I didn't know flags were the key to successful economic management. And the points before were all trumpted in the early 90s as the IMF and World Bank used Latin America as their guinea pig. It didn't turn out great.

    (Original post by dan_man)
    Economic imperialism does not force anyone to open their markets, the Empire would be a mutual scheme and entirely voluntary there would be no annexation or military invasion unless there was a serious human rights abuse or a nation was threatening a protectorate.
    Not much of an empire then. Just a free trade area, like the EU.
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    Protectionism was used by Britain and America during the Great Depression because of its use as a political tool to appease the working classes and mass unemployed, the fact it made the situation worse with goods sitting around in dock remaining unsold is a testament to the failings of protectionism in economics. The point of economic imperialism would take away the trade barriers and make it fair thus removing discontent. My comment about the 'power of the flag' is how if these products were being transported by British registered ships or companies they would have a higher chance of being sold in places like the US and the EU.

    And yes, the EU idea of a free trade zone was the vision of Cecil Rhodes, a man I hold in very high esteem for his work.
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    (Original post by biggie-n)
    You're making a free market argument within an empire framework. Bizarre. The whole point of economic imperialism is that the 'colonies' have no choice about opening their markets. This is not beneficial, since many economies are best left protected until ready to enter the world economy. Britain and America got rich via protectionism.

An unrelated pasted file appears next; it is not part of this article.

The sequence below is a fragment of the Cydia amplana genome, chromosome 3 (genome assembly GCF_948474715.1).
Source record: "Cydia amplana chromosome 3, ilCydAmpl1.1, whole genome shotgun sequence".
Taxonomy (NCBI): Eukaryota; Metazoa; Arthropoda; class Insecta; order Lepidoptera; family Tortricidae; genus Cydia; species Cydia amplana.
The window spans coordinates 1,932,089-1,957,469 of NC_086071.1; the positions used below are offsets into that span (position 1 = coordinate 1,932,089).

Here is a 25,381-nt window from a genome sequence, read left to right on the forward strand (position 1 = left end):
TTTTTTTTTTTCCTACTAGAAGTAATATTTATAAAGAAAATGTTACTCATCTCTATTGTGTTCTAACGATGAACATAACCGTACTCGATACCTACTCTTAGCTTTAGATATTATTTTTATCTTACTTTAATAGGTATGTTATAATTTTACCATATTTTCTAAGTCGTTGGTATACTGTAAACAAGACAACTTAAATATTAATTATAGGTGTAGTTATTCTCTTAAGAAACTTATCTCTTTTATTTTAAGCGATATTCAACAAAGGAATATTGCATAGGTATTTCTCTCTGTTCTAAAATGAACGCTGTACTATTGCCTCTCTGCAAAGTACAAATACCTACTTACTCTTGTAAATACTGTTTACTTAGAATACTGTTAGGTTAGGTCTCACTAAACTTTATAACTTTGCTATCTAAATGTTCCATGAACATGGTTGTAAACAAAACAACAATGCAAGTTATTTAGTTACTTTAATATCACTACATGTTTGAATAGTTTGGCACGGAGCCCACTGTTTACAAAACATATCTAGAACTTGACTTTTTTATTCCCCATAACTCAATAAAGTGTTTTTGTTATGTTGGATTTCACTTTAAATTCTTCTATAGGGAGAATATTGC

Britain and America got rich via a lot more than protectionism; more significantly, just because certain countries did something does not imply it is good or just to create some sort of right out of it.

    It should be the choice of smaller economies whether they wish to open their markets. Economic imperialism denies that choice.
    Denies the 'choice' to tin-pot dictators, military juntas and other assorted rabbles of government and passes it to individuals more like.
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    You're making a free market argument within an empire framework. Bizarre. The whole point of economic imperialism is that the 'colonies' have no choice about opening their markets. This is not beneficial, since many economies are best left protected until ready to enter the world economy. Britain and America got rich via protectionism.

    Ha Joon Chang: "Almost all rich countries got wealthy by protecting infant industries and limiting foreign investment. But these countries are now denying poor ones the same chance to grow by forcing free-trade rules on them before they are strong enough" (more detail: http://www.prospect-magazine.co.uk/a...ls.php?id=9653)
    This isn’t an argument killer, its just one of the arguments surrounding the nature of free trade at the moment. I agree there is a bit of a contradiction between the idea of empire and free trade in its current meaning, but not in terms of mercantilism and the idea of self sufficientcy being key, which were the economic norms Untill the mid 19thC really. I think you have to look at it more that the whole of the empire was one mass called ‘The British Empire’ and this single collective entity traded freely with the rest of the world. Plus, there are plenty of holes in the ‘we protected out infact industries argument’. In the 20’s one of the key arguments levied retrospecitvly at the LG, Baldwin and Labour governments is that they wanted to keep free trade which accelerated the staple industries' decline, instead of protecting them. It was our ideologicial love of free trade that contributed to the crash and burn nature in which the staples declined. Although some new industries enjoyed SOME (not much) protection in the late 20’s and 30’s, this wasn’t because of wanting to save them per se, it was because the worldwide depression meant free trade naturally declined because everyone was suddenly so much poorer. Plus, Britian in the last 20ish years has got much richer from free trade.